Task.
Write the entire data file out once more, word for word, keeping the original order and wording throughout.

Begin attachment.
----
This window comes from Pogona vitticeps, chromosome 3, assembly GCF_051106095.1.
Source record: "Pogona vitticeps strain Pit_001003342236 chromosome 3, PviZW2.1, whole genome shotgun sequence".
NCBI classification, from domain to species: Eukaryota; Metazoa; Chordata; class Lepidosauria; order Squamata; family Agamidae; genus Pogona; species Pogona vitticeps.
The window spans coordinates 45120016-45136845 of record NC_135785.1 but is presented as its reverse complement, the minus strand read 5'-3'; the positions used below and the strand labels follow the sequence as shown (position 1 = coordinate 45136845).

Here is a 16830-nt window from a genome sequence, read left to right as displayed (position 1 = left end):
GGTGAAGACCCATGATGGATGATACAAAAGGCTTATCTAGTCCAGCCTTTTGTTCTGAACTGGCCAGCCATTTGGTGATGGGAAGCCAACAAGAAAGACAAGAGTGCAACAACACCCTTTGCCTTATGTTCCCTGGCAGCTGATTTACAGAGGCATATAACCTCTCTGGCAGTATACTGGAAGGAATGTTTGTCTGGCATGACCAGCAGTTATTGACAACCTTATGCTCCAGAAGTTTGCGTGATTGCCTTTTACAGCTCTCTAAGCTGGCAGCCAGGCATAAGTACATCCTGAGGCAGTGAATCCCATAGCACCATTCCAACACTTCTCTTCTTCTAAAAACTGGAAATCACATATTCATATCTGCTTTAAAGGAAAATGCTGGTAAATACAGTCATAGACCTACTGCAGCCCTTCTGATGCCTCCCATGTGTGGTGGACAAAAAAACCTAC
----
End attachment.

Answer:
This window comes from Pogona vitticeps, chromosome 3, assembly GCF_051106095.1.
Source record: "Pogona vitticeps strain Pit_001003342236 chromosome 3, PviZW2.1, whole genome shotgun sequence".
NCBI classification, from domain to species: Eukaryota; Metazoa; Chordata; class Lepidosauria; order Squamata; family Agamidae; genus Pogona; species Pogona vitticeps.
The window spans coordinates 45120016-45136845 of record NC_135785.1 but is presented as its reverse complement, the minus strand read 5'-3'; the positions used below and the strand labels follow the sequence as shown (position 1 = coordinate 45136845).

Here is a 16830-nt window from a genome sequence, read left to right as displayed (position 1 = left end):
GGTGAAGACCCATGATGGATGATACAAAAGGCTTATCTAGTCCAGCCTTTTGTTCTGAACTGGCCAGCCATTTGGTGATGGGAAGCCAACAAGAAAGACAAGAGTGCAACAACACCCTTTGCCTTATGTTCCCTGGCAGCTGATTTACAGAGGCATATAACCTCTCTGGCAGTATACTGGAAGGAATGTTTGTCTGGCATGACCAGCAGTTATTGACAACCTTATGCTCCAGAAGTTTGCGTGATTGCCTTTTACAGCTCTCTAAGCTGGCAGCCAGGCATAAGTACATCCTGAGGCAGTGAATCCCATAGCACCATTCCAACACTTCTCTTCTTCTAAAAACTGGAAATCACATATTCATATCTGCTTTAAAGGAAAATGCTGGTAAATACAGTCATAGACCTACTGCAGCCCTTCTGATGCCTCCCATGTGTGGTGGACAAAAAAACCTAC